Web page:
ESG is rapidly becoming a mainstream consideration for any company that requires capital, regardless of sector, size, length of operation, listed or not.
I’ve seen many significant developments during my 18 years advising some of the world’s leading companies on sustainability, but one of the most striking recently has been the ESG explosion. While the overall goal of using investment to hold businesses to account has the potential to be incredibly powerful, for many companies it’s currently both overwhelming and confusing.
ESG – the investor-led practice of ‘considering organisations environmental, social and governance performance alongside financial factors within the investment decision-making process’ – was introduced 15 years ago, but the last few years has seen a huge surge in interest and attention.
Whilst a small minority may still believe ESG is a fad, the investment figures tell a clear story with around 60% of assets managed for EU investors in 2018 incorporating sustainable investment strategies.
ESG is rapidly becoming a mainstream consideration for any company that requires capital, regardless of sector, size, length of operation, listed or not. But as with many changes that happen at speed, there is currently a lack of standardisation and common understanding. Companies are trying to respond to a process defined by the investors, but without a full understanding of what information is required and why. This has led to pressure to report but also a preoccupation with quantity rather than quality of data. Clarity and refinement will hopefully come, but as you consider where to start, or next steps on your ESG journey, you should consider the following:
Is the importance of ESG to your business proportional to its importance to your investors? By understanding what’s important to them, you can start to prioritise what information you need and how you communicate.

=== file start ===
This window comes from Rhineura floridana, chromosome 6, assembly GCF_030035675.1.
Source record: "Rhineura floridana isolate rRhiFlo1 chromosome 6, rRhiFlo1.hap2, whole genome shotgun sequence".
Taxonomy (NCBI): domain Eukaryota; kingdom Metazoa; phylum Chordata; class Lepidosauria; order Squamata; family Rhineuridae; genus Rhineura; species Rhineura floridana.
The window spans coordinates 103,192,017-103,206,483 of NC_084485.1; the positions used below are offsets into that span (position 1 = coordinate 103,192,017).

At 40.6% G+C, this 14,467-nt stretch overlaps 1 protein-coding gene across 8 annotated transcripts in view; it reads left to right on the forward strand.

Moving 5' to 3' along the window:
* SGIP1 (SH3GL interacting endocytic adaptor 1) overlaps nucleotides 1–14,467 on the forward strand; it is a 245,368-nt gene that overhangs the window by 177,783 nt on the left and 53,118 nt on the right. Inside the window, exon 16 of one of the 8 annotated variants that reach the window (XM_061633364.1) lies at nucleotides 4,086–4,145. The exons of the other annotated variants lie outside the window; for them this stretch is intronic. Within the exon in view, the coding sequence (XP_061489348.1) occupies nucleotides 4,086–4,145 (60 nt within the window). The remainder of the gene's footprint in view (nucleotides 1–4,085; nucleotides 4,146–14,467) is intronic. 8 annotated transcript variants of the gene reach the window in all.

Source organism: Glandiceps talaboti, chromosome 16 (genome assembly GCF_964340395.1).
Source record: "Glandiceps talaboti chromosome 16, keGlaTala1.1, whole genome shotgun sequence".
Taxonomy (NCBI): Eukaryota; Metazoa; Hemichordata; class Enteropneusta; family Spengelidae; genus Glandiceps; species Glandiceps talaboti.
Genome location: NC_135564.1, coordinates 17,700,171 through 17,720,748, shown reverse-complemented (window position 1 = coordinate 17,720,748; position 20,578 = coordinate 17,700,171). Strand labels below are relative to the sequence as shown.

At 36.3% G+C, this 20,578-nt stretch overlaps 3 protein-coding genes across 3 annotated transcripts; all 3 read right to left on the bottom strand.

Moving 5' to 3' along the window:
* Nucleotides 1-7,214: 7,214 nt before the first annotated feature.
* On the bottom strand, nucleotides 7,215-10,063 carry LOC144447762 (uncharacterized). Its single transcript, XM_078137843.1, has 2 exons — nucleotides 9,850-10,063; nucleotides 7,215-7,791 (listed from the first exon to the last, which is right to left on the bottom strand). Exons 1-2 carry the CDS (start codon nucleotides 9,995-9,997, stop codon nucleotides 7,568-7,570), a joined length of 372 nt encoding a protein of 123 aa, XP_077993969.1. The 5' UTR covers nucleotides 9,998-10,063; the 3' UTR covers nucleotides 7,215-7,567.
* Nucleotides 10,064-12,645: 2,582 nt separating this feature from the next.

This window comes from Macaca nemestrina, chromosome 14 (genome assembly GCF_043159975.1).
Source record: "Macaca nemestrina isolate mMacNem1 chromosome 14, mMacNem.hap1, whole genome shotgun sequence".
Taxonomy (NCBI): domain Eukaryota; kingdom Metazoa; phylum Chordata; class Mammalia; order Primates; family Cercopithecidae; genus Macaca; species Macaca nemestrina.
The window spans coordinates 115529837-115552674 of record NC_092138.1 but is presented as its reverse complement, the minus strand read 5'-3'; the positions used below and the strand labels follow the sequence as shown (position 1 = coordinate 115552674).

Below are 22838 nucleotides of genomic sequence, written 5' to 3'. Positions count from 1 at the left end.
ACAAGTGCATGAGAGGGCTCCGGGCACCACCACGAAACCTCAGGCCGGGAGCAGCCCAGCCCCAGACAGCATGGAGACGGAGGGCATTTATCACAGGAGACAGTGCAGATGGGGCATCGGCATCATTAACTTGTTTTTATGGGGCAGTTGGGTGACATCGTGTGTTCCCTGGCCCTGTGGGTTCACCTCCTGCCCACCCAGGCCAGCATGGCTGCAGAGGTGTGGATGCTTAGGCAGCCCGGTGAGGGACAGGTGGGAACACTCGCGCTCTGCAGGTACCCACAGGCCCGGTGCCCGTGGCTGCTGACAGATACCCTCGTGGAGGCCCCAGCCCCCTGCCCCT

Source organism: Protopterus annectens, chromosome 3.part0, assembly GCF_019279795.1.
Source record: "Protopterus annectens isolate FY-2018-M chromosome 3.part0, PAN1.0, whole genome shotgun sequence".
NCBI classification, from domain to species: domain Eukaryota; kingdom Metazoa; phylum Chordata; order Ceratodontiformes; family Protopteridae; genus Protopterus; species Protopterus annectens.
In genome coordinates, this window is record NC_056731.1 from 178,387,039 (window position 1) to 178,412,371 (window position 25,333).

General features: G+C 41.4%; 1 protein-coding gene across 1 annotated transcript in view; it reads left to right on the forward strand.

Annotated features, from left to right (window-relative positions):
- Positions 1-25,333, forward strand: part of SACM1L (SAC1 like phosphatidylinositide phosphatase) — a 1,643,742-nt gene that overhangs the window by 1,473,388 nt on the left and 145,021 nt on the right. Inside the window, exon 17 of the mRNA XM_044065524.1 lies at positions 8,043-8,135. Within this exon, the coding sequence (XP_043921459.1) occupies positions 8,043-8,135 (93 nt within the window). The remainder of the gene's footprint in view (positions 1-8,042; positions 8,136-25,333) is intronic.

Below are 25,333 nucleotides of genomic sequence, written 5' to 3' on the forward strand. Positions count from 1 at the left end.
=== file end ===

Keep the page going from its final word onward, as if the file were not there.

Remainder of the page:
Communicating with your investors is important. Rather than assuming you have the right information, or responding to every seemingly irrelevant request, or taking a scatter gun approach, take the time to develop relationships with key investors. Being proactive in your relationships and communication takes the guess work out of ESG and taking control of the conversation will help everyone.
Don’t assume a lack of questions mean a lack of interest. Through a process of passive screening, investors are increasingly drawing their own conclusions from ESG ratings or publicly available information – namely websites and annual reports – without any consultation with the business. Therefore, an investment decision can be made without a single question being asked. So ‘head in the sand’ really isn’t an option.
More isn’t always better. Recent research found a third of companies thought their sustainability reporting would meet ESG requirements, but only 7% of investors agreed – so you need to ensure you are providing the right kind of information. Reporting on relevant (material) issues is important but also consider what the London Stock Exchange term as ‘information characteristics’ – the type of information that investors want to see, for example comparability and consistency, accuracy and balance.
ESG should be relevant to your whole business. Bringing together a number of different agendas, vocabularies and approaches (sustainability, business strategy, and investor relations) can lead to confusion and miscommunication, however ultimately ESG is about understanding the long-term value of the business. Some areas of the business bring the content, some bring the process, but common ground can be found if you bring the right people together to find it.
ESG shouldn’t stifle innovation or the potential of your wider sustainability activity. Instead ESG should be an aspect of your responsible business journey which adds rigour and relevance. There’s undoubtedly a lot to think about, but those companies getting it right are performing better and attracting and retaining long term investors, so ultimately the effort is worth it.
Victoria Hartley, Head of Sustainability at Thoburns, is a sustainability and corporate responsibility specialist who has advised a wide range of companies including Vodafone, BUPA, BMW, Diageo and Harlequin F.C.